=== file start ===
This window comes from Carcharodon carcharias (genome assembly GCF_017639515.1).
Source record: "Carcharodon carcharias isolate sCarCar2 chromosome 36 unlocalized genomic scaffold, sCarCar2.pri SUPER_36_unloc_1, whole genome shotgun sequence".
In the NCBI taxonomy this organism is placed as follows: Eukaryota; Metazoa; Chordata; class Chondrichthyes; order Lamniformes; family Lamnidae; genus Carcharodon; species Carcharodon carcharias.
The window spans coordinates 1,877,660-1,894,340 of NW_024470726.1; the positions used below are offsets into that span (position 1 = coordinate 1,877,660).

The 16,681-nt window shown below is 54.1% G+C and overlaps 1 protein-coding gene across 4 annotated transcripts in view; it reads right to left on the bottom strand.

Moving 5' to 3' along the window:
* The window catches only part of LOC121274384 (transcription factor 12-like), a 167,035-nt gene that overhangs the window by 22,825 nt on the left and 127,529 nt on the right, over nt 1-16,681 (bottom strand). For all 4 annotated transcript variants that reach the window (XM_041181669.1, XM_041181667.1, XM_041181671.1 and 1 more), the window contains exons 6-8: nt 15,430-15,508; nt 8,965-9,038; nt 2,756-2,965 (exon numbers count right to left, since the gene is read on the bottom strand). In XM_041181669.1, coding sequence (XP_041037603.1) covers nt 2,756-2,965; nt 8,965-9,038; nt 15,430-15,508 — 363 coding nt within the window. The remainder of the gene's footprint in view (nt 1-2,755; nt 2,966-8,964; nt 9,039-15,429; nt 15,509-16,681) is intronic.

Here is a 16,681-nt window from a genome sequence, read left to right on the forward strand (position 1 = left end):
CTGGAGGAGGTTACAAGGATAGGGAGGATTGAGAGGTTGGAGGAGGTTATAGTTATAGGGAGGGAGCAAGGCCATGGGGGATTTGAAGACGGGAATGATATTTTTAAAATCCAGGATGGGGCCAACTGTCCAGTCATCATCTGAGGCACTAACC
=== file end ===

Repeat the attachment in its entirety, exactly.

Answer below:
This window comes from Carcharodon carcharias (genome assembly GCF_017639515.1).
Source record: "Carcharodon carcharias isolate sCarCar2 chromosome 36 unlocalized genomic scaffold, sCarCar2.pri SUPER_36_unloc_1, whole genome shotgun sequence".
In the NCBI taxonomy this organism is placed as follows: Eukaryota; Metazoa; Chordata; class Chondrichthyes; order Lamniformes; family Lamnidae; genus Carcharodon; species Carcharodon carcharias.
The window spans coordinates 1,877,660-1,894,340 of NW_024470726.1; the positions used below are offsets into that span (position 1 = coordinate 1,877,660).

The 16,681-nt window shown below is 54.1% G+C and overlaps 1 protein-coding gene across 4 annotated transcripts in view; it reads right to left on the bottom strand.

Moving 5' to 3' along the window:
* The window catches only part of LOC121274384 (transcription factor 12-like), a 167,035-nt gene that overhangs the window by 22,825 nt on the left and 127,529 nt on the right, over nt 1-16,681 (bottom strand). For all 4 annotated transcript variants that reach the window (XM_041181669.1, XM_041181667.1, XM_041181671.1 and 1 more), the window contains exons 6-8: nt 15,430-15,508; nt 8,965-9,038; nt 2,756-2,965 (exon numbers count right to left, since the gene is read on the bottom strand). In XM_041181669.1, coding sequence (XP_041037603.1) covers nt 2,756-2,965; nt 8,965-9,038; nt 15,430-15,508 — 363 coding nt within the window. The remainder of the gene's footprint in view (nt 1-2,755; nt 2,966-8,964; nt 9,039-15,429; nt 15,509-16,681) is intronic.

Here is a 16,681-nt window from a genome sequence, read left to right on the forward strand (position 1 = left end):
CTGGAGGAGGTTACAAGGATAGGGAGGATTGAGAGGTTGGAGGAGGTTATAGTTATAGGGAGGGAGCAAGGCCATGGGGGATTTGAAGACGGGAATGATATTTTTAAAATCCAGGATGGGGCCAACTGTCCAGTCATCATCTGAGGCACTAACC